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Lifestyle Choices - Socialization

Join the Crowd!

Talking to others, getting out and about, sharing experiences—these types of social interactions can not only enrich our lives, they can also engage our brains. Socializing typically correlates to being part of a more stimulating environment and participating in more leisure, physical and mental activities. The relationship of leisure activities or social interactions to diminished risk for dementia suggests several mechanisms at work, including reduced stress and enhanced intellectual stimulation. These social ties may help protect the brain by building up a cognitive reserve to compensate for lost brain cells or connections.

People Need People

A few decades ago, Barbra Streisand became famous singing, “People who need people are the luckiest people in the world,” but the reality is, we all need people, and research studies increasingly prove it.

Consider these findings about the importance of socialization:

So if people need people for healthy aging, how can we nurture those relationships?   

Make physical exercise a group exercise.  Taking a daily walk is good for your body and brain, and taking a walk with a friend may compound your sense of well-being. It is much easier to get your daily exercise if you do something you enjoy with someone you enjoy.  

Put multiple minds together for brain aerobics. Doing crossword puzzles or Sudoku is generally a solitary effort, but lots of brain-building activities can be done with others. Board games like Scrabble, Upwords, Trivial Pursuit and Smart Mouth, for example, are fun precisely because they involve combining the power of multiple minds.  

Share a meal. Eating a healthy diet is important, and, yet, perhaps the greatest aid to digestion is the company of others.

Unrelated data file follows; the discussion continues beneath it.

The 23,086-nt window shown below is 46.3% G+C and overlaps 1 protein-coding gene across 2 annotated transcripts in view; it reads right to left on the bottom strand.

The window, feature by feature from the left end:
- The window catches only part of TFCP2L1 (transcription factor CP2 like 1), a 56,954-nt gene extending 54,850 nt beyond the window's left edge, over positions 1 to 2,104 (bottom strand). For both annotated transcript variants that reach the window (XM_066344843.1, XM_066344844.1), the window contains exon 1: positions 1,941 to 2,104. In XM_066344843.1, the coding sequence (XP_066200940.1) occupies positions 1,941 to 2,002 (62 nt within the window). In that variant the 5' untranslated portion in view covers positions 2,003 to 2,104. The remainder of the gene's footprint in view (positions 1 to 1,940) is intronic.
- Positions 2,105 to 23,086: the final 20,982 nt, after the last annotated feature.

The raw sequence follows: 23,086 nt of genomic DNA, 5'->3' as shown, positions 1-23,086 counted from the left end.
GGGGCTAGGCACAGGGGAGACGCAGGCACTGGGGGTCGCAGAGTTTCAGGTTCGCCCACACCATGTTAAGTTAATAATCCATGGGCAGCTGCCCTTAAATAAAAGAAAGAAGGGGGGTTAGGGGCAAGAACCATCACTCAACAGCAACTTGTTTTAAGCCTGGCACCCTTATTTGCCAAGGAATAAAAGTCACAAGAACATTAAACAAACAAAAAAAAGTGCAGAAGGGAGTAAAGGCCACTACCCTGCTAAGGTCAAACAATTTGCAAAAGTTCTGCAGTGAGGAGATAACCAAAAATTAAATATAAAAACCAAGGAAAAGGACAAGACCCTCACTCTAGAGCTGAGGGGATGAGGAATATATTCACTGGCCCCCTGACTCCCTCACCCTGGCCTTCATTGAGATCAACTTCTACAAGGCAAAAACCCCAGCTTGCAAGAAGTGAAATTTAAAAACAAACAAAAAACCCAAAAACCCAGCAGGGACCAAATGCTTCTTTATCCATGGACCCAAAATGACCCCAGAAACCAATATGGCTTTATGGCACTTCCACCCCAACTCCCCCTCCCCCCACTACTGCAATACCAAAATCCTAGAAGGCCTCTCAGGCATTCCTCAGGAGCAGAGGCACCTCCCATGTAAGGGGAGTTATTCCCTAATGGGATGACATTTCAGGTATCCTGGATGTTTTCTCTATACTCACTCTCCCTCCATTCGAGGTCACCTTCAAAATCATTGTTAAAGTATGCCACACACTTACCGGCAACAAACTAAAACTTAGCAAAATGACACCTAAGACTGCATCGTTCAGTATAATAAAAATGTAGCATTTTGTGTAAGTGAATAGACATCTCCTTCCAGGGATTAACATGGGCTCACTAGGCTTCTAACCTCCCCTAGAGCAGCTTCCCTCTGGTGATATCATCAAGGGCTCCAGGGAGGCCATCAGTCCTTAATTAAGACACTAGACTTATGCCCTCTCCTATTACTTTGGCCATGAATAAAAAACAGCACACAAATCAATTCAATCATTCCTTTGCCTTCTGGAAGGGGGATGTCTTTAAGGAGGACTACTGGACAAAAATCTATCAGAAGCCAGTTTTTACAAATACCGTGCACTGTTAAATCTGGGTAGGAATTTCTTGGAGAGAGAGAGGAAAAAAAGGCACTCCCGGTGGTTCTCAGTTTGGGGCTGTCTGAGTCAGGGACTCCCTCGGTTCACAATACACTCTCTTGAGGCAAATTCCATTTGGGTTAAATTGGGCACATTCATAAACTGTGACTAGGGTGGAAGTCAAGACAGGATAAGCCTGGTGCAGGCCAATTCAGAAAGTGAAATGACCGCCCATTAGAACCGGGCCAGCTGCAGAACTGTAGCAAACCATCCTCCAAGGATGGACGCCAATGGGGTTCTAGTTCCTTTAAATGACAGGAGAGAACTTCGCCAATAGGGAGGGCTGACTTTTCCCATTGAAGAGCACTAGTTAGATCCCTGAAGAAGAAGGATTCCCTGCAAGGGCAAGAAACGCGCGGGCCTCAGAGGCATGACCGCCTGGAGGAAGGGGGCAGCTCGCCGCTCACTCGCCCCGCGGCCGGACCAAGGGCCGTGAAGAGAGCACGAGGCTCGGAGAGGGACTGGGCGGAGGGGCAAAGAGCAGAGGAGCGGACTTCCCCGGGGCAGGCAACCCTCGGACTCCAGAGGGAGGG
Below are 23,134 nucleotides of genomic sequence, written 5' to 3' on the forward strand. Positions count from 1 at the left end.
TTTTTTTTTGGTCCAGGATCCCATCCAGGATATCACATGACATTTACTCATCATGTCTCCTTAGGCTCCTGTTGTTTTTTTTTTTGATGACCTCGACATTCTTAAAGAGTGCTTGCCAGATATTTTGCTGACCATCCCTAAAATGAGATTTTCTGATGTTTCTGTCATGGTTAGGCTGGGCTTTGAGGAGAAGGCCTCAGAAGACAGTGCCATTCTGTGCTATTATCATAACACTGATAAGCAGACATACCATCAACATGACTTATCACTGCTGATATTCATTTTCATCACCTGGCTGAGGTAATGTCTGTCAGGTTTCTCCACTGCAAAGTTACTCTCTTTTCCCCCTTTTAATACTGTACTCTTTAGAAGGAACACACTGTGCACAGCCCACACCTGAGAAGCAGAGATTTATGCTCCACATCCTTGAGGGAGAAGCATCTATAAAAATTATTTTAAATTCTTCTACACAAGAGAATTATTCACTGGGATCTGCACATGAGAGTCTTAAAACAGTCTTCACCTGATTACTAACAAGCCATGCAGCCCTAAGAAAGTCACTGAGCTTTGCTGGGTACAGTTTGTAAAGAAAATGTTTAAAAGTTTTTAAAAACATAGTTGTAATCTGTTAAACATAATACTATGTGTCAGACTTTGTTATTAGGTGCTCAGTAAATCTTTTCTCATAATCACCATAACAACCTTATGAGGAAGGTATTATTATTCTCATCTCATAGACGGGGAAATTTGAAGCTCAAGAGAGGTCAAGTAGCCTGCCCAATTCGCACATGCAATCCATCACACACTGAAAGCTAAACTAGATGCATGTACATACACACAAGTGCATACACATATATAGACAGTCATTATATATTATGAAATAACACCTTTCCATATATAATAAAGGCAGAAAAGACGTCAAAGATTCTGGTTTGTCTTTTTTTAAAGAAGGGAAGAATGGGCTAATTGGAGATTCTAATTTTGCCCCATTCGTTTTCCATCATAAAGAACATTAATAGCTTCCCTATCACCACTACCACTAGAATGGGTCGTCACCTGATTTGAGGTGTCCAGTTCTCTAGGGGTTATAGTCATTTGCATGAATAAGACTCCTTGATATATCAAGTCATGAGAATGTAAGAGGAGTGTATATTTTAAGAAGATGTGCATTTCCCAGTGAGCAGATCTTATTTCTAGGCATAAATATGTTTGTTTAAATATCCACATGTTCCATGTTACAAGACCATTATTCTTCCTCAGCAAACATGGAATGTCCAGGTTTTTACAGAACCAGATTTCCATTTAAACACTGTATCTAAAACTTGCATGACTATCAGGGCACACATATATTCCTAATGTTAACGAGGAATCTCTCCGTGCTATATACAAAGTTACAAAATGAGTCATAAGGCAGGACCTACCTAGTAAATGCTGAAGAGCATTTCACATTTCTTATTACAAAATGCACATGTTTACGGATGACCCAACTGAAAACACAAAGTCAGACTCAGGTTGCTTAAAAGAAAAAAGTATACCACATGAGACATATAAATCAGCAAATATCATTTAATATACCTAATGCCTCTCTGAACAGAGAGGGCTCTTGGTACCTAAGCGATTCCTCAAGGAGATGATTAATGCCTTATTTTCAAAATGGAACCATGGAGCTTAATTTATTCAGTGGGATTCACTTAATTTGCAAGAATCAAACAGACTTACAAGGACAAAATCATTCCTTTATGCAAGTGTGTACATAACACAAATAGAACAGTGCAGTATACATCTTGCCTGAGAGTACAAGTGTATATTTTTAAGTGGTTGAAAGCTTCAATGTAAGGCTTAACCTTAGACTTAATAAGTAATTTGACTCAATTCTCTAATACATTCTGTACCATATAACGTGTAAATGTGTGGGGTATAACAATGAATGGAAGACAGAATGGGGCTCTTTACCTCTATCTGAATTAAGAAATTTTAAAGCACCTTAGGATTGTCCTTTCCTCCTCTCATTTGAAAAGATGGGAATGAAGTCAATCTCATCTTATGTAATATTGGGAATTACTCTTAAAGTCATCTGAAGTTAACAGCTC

Enroll in a special interest group. Groups abound for virtually every interest, whether it’s playing bridge or ballroom dancing.  Even if the normally solitary act of reading a book is your way of relaxing, consider joining a book club to share thoughts and socialize. Also contemplate not just what you enjoy, but what you need. Many people find that a support group for those affected by Alzheimer’s disease, for example, provides the unique camaraderie of people who truly understand.

Join an online group. If it’s difficult to get out and about because you live in a rural area, have health problems of your own or are caring for a loved one, the virtual world can open endless new opportunities.

Be a friend. Many people need the non-judgmental listening that best friends can provide. Lend your ear to old and new friends alike.

Volunteer. It’s possible to overcome your own troubles by helping others with their problems. Volunteer for a cause you believe in.

Socialization gives us a sense of belonging, of being part of a community—even if it’s a community of only three or four people. With community comes confidence: With confidence comes self-esteem and an increased sense of well-being. But the greatest benefit of socialization is that people who share experiences are much more likely to laugh together, and laughter may be the best boon to longevity we have.

Contributed by Kathy Laurenhue, who writes Brain Aerobics Weekly,” which provides printable brain teasers, and “Wiser Nowa monthly newsletter on dementia care. She is also the author of “Getting to Know the Life Stories of Older Adults,” as well as a lecturer, curriculum developer and trainer